Anxiety in Barnsley as a viral hotspot set to open | Barnsley

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Stores reopen in Barnsley on Monday and Richard Walker is worried. A retired mason with a history of heart attacks, Walker left his home on Saturday for the first time in three months to get some fresh air, but didn’t like what he saw.

“People are ignoring the government’s suggestions, the supermarkets are absolutely overcrowded. People don’t wear masks and don’t keep their distance, ”he said. In January, her sister-in-law Beverley Walker died of Covid at the age of 57. “It was a big shock, totally unexpected. We just got a phone call. We still don’t know how she got it. It really touched the family.

This experience is one of the reasons Walker gets frustrated when people bend the rules. “I’m so mad at them,” he says. “But you can’t say anything because they’re going to argue. They know they are blatantly breaking the rules.

These people are, however, a small minority. Almost everyone in the freezing cold of downtown Barnsley appeared to be wearing masks and adhering to social distancing rules.

Karen Grant standing in the pedestrianized shopping area with her hands in the pockets of her blue winter coat
Shopper Karen Grant: “We need more vaccination centers here. “ Photographie: Richard Saker / The Observer

Covid rates in Barnsley are the third highest in the country, with a seven-day moving average of 100.9 cases per 100,000 population. Still, Barnsley’s lockdown will be lifted on Monday, despite a rate more than three times the England national average.

Local politicians no longer want their citizens to stay locked up, but they worry about the consequences. Sir Steve Houghton, head of Barnsley’s council, said there were already signs that Covid had become a ‘disease of the poor’.

“The reasons the rates are high at Barnsley are threefold,” he said. “We have low levels of work from home so most people go to work and we are seeing outbreaks in the workplace. Second, we did a lot of testing. The third problem is deprivation and family bubbles – families depend on each other for childcare and other forms of support.

“We would like to unlock, we don’t want to be left behind. But we have asked that once we have vaccinated the over 50s and clinically vulnerable people, we want to accelerate the rollout of the vaccine in places like Barnsley. These factors… are not going to go away.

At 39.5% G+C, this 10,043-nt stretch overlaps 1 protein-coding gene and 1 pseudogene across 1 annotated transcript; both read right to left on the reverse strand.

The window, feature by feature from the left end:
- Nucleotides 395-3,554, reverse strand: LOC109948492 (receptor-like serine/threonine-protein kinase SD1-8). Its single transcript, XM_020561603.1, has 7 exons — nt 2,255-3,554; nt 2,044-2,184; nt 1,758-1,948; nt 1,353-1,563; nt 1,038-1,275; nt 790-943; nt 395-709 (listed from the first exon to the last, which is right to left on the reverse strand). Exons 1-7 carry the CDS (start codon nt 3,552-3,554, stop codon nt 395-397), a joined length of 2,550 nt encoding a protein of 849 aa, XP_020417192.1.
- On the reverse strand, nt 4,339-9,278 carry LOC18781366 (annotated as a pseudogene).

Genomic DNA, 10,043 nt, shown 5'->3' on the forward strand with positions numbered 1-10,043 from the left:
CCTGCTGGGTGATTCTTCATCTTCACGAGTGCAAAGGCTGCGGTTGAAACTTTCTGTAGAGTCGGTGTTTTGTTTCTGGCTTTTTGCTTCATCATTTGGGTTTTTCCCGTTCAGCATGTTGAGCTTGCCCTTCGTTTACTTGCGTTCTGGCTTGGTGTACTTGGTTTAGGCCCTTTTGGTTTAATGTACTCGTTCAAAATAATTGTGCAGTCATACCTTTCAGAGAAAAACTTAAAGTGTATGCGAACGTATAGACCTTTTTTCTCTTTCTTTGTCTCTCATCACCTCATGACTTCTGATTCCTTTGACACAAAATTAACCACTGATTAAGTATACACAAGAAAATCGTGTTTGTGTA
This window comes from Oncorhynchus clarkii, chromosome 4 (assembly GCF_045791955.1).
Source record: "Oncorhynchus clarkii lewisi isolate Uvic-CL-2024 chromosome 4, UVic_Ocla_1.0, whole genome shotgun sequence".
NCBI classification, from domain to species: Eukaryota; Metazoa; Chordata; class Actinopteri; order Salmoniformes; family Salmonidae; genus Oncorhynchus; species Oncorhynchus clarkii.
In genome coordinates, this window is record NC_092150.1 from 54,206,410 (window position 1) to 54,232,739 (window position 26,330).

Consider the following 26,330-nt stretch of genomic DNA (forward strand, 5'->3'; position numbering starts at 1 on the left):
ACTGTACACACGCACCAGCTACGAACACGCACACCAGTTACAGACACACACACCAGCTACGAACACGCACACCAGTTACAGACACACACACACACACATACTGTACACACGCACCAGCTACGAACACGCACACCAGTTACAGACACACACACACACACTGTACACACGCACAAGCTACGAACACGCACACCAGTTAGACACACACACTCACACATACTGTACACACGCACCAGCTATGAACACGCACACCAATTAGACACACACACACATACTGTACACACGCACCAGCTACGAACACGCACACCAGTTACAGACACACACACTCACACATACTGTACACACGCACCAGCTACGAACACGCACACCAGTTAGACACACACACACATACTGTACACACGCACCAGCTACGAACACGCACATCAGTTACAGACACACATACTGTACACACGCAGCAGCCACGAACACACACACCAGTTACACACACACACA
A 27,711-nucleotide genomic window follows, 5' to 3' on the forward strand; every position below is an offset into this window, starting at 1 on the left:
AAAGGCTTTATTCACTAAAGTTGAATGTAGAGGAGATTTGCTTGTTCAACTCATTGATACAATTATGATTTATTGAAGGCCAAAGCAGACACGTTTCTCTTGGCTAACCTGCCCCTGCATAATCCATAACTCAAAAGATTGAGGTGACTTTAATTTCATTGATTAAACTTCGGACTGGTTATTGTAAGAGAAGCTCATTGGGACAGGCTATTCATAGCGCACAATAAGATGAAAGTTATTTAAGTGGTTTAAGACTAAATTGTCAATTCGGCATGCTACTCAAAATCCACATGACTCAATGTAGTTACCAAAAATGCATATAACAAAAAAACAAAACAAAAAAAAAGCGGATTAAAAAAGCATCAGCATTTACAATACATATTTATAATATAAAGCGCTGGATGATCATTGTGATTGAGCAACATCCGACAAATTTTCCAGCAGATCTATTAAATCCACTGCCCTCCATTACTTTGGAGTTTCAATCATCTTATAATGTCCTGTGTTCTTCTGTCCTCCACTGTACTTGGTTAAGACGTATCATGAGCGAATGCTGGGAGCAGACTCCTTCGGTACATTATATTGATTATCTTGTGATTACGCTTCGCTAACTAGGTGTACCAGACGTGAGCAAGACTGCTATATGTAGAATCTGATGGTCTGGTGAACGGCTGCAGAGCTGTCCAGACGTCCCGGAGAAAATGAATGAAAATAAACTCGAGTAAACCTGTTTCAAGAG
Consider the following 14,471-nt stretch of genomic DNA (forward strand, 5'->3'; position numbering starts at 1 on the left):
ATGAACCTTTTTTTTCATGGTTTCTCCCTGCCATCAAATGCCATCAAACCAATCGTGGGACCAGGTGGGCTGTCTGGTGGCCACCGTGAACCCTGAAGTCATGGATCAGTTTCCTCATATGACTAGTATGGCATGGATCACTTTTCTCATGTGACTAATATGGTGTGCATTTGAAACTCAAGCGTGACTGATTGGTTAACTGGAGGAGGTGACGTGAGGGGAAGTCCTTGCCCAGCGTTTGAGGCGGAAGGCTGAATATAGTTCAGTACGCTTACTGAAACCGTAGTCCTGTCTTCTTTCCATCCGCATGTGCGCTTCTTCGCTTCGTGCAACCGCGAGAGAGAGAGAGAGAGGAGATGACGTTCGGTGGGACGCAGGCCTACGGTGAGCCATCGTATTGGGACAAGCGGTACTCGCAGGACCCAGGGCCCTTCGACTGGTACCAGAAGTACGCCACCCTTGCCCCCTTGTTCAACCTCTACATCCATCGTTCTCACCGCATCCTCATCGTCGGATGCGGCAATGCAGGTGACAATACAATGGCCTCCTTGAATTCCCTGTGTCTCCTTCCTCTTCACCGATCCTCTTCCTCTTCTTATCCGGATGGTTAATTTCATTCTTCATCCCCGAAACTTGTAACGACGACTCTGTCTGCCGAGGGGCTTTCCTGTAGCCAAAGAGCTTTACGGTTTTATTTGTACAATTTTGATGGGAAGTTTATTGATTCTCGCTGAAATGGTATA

Barnsley MP Dan Jarvis of Labor said more financial assistance was needed so those in need could isolate themselves. “As the restrictions are lifted, the government should do the right thing and increase the support available for those who need to self-isolate,” he said. “No one should be faced with the unpleasant choice between doing the right thing for their community and feeding their family.”

In Barnsley town center, store workers were getting ready for the big day. “We have a lot to do, but it’s going well,” said Carol Lucas-Armstong, manager of the local Clinton card store. “We are very excited, we miss the customers. We are not worried, all the staff are really looking forward to it. “

Inside the market, Angus Mckinlay runs Joseph Cliff Fishmonger, which has been open throughout the lockdown. He said people have generally been very careful. “There are no more idiots here than anywhere else,” he said.

“But there are a lot of factories and people who work in close contact with each other. Thousands of people work in some warehouses. It is necessarily higher here.

Angus Mckinlay resting both hands on his fishmonger's counter in a blue striped apron, looking at the camera
Angus Mckinlay: “There are lots of factories and people who work in close contact with each other. “ Photographie: Richard Saker / The Observer

Fashion giant Asos and Premier Foods, which makes the Mr Kipling brand, are two of the city’s biggest employers. “We have so many people who cannot be put on leave,” said Christian Mason. “They always provide people. Without them we could not continue.

Deprivation is also likely to be a factor in the stubborn Covid rate in Barnsley, which in 2019 ranked 22nd out of 317 local authorities in England for health deprivation.

Although Covid rates have fallen since the start of the year, deaths are still higher than in August, September and October last year, and rates among the elderly are among the highest in England.

Buyer Karen Grant believes it’s because most people have to travel outside of Barnsley to get the shot. She received her first dose from the nearest mass vaccination center, nearly 15 miles north in Wakefield.

She said: “We need more vaccination centers here. There are a lot of people at home who don’t have enough money to travel, especially in the most disadvantaged areas. “

She is also worried that younger generations are choosing not to be vaccinated, people like Emily Williams, 20, and her brother Todd Morrison, 18, both of whom are indifferent to the idea of ​​getting the vaccine. , describing himself as “low risk”.

But Williams, who spent the last year without a job, believes the reopening of stores will trigger a third wave in the city.

She said: “It will get worse and it will continue to drag on and on. I can’t really talk about government, but I wish I had been educated enough to talk about it because I’m really angry.

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